Core Competencies and Performance
The concept of Organizational Citizenship Behaviour (OCB) underlies most core competency definitions used today.
It is assumed that organizations with high levels of citizenship behaviours will perform best.
Most research has focused on what drives OCBs/core competencies at a personal level. The following factors all have some association;
- Job satisfaction and commitment
- Perceptions of fairness
- Task characteristics.
There is currently keen interest in Core Competencies. Yet few independent studies that investigate the link between core competencies and performance.
A 2009 analysis (1) found that citizenship behaviours are positively related to individual job performance.
There are also positive relationships with manager recommendations on rewards.
Low levels of OCBs/core competencies may indicate an employee’s withdrawal. That is low engagement and intention to leave.
Most of these studies have methodological limitations. If both citizenship behaviour and performance are rated by the same supervisor they are likely subject to bias.
These studies show relationships that are just an association, not cause and effect. We do not know which comes first.
For example an employee who has decided to look for another job. This person may be less worried about cooperating with others. On the other hand they may be looking for another job because they do not feel part of the team.
WORK GROUP PERFORMANCE
When individuals are supported in their work organizational performance is likely to improve.
Supportive behaviours are likely more important in organizations with complex technologies and operations. In such enterprises teamwork is vital. In sales organizations where individuals work more independently they may be less important.
The question is whether individual citizenship behaviours improve performance at the work group level
Podsakoff and Mckenzie (2) investigated the relationship between these behaviours and performance of work groups in a paper mill.
They found that the correlation between OCBs/core competencies and performance explained almost 26% of the variance in paper quantity produced. It also explained almost 17% of the variance in paper quality (measured by reject quantity).
In a 2009 research review (3), Podsakoff and colleagues found that work group OCBs/core competencies were weakly but positively related to work group performance. The correlation explaining 18% of performance variance.
They found stronger relationships with productivity and efficiency than with profitability. The relationship with customer satisfaction was weak.
Higher levels of core competencies/citizenship behaviours were associated with lower costs. The relationship explained 27% of the cost variances. There was also a weak relationship with reduced staff turnover levels.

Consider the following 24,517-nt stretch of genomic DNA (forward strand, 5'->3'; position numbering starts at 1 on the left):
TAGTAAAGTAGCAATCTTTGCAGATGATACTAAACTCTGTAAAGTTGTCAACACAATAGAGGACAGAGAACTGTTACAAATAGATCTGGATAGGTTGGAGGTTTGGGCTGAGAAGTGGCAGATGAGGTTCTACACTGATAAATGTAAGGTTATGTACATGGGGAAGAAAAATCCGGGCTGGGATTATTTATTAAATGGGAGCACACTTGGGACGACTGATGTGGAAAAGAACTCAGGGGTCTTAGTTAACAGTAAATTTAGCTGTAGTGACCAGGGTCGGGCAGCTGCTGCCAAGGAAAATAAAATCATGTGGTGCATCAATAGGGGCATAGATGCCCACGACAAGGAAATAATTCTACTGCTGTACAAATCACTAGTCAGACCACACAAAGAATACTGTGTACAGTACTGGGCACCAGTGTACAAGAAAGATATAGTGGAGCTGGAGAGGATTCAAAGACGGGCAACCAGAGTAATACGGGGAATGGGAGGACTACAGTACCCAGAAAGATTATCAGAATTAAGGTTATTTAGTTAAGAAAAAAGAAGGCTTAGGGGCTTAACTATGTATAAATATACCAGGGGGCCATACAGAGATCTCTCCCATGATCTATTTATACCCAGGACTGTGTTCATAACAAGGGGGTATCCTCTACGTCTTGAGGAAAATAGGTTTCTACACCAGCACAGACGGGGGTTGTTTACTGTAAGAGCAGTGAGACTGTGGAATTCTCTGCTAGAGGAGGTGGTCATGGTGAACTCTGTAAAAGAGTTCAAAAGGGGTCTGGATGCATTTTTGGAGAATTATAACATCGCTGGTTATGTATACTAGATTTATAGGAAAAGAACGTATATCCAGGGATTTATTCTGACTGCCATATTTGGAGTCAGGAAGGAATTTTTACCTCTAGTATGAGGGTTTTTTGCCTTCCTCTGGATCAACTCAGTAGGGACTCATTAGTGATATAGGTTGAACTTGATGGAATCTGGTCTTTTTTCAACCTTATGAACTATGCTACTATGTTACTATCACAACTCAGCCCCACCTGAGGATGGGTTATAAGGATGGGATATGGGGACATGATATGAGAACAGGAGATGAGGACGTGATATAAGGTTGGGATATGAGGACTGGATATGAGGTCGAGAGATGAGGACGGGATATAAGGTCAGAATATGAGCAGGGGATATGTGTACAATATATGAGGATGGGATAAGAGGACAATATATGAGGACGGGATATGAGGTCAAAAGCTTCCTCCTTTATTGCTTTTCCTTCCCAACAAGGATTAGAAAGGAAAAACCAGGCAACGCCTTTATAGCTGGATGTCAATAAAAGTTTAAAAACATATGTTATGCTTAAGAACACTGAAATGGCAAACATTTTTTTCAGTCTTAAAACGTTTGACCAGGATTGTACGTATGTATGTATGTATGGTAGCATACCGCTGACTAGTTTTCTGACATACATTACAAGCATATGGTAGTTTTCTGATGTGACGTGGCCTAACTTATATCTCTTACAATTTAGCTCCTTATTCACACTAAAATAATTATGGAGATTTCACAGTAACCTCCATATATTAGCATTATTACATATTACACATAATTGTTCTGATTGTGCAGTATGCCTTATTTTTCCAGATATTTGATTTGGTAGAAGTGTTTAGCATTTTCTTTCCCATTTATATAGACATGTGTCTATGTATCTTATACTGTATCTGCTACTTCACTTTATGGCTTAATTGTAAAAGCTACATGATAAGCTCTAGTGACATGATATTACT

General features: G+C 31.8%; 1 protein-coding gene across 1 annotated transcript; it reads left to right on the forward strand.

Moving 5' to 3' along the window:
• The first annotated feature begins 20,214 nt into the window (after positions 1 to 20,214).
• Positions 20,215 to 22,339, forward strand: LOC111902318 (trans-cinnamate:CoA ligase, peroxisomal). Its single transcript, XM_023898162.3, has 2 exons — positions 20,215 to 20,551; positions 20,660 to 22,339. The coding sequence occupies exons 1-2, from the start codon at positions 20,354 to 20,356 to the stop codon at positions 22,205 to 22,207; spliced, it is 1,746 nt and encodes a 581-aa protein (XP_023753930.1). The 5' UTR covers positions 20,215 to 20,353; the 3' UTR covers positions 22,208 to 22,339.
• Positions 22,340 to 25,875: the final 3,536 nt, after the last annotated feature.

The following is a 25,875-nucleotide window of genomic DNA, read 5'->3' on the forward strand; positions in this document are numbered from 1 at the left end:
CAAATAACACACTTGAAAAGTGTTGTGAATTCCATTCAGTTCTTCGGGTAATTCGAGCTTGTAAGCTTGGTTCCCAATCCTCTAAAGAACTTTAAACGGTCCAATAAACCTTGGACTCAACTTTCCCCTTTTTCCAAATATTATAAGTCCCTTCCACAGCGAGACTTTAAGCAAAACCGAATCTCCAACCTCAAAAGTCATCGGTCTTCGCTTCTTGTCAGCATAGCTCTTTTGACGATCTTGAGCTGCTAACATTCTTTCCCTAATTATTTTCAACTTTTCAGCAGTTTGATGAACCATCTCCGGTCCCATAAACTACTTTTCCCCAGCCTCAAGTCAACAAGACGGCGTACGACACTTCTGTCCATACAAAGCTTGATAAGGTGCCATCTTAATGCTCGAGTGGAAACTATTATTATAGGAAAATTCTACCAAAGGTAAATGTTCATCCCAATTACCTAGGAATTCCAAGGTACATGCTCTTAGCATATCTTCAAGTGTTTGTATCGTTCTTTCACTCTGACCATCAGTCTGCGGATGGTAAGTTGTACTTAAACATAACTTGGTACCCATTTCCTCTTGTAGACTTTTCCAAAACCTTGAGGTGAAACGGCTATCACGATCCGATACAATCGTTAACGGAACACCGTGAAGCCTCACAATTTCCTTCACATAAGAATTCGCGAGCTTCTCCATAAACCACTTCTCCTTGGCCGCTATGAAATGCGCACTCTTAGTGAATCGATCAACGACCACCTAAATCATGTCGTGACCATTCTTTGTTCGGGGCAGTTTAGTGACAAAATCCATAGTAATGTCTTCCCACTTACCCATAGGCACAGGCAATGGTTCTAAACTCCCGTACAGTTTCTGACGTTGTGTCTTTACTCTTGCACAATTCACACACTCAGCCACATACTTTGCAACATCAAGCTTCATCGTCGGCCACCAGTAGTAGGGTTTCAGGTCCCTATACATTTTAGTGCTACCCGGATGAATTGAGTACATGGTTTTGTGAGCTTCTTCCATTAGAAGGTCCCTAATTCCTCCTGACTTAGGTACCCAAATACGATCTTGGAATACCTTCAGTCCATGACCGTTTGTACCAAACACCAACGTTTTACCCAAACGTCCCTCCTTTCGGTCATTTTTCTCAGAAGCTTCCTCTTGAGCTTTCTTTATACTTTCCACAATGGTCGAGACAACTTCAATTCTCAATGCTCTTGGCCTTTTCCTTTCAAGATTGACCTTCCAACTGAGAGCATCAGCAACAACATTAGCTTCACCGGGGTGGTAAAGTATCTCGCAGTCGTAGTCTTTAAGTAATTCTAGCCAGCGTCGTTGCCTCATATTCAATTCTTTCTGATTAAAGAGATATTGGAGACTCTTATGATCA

In a further 2014 analysis (5) Podsakoff and others reviewed existing research. A total of 90 studies, across a wide range of countries, industries, and work unit types. Most found a positive relationship between OCBs/core competencies and work group performance.
In these studies performance was often measured just by subjective ratings. However over half of the studies did use objective measures of performance. Examples are financials, sales growth, market share, employee turnover. Operational measures included production output, speed/accuracy of task completion, product quality, and service innovation. Customer centric measures included service response time, customer satisfaction and perceived service quality.
So do combined individual behaviours also improve performance for the organization as a whole?
In a study of over 100 insurance sales agencies (5) Podsakoff et al. gathered objective measures of performance for insurance salespersons. These included commissions, number of applications written, and the percentage of sales quota attained. Citizenship behaviours/core competencies explained 17% of the variance in sales performance.
Schnake and Hogan (1995) measured both OCB and organizational effectiveness at the organizational level. Senior executives were asked to rate the frequency of OCB exhibited in their organizations. They also rated the overall effectiveness of their organization on a 24-item scale.
Objective indicators of financial performance were available for some of the responding organizations. These were correlated to several manager ratings of organizational effectiveness. In particular OCBs were linked to ratings of organisational flexibility and efficiency.